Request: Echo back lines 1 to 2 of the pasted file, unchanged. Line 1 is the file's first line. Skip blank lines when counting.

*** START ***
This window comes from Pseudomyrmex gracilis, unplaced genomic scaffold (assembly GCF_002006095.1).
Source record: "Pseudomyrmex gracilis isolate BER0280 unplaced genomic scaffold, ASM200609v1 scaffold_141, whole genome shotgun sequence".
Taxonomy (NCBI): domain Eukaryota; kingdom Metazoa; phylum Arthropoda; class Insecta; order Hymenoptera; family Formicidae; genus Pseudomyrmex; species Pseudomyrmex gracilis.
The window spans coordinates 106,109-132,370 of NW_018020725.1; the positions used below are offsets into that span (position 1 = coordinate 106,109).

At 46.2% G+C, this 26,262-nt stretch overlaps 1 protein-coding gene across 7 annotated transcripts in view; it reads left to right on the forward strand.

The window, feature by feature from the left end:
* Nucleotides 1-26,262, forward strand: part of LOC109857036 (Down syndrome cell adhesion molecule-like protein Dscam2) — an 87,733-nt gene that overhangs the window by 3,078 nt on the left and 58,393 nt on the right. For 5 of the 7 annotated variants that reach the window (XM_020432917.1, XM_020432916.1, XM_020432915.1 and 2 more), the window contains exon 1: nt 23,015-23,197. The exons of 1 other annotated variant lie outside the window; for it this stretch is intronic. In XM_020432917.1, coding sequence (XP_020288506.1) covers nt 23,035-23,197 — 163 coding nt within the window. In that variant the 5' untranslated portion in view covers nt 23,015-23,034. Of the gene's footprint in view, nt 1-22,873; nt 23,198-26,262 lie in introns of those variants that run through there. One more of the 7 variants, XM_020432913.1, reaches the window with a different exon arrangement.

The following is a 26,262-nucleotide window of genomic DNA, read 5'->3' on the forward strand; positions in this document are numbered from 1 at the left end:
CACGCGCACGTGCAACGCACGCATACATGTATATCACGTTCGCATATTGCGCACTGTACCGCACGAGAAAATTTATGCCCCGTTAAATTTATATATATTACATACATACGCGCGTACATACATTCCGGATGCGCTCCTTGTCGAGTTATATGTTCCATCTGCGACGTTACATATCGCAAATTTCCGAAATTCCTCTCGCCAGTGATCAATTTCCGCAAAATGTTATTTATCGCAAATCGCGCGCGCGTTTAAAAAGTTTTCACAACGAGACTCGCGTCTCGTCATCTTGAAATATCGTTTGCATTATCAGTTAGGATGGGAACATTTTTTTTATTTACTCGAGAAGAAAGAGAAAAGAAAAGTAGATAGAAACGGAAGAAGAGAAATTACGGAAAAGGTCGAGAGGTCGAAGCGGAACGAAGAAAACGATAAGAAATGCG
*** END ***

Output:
This window comes from Pseudomyrmex gracilis, unplaced genomic scaffold (assembly GCF_002006095.1).
Source record: "Pseudomyrmex gracilis isolate BER0280 unplaced genomic scaffold, ASM200609v1 scaffold_141, whole genome shotgun sequence".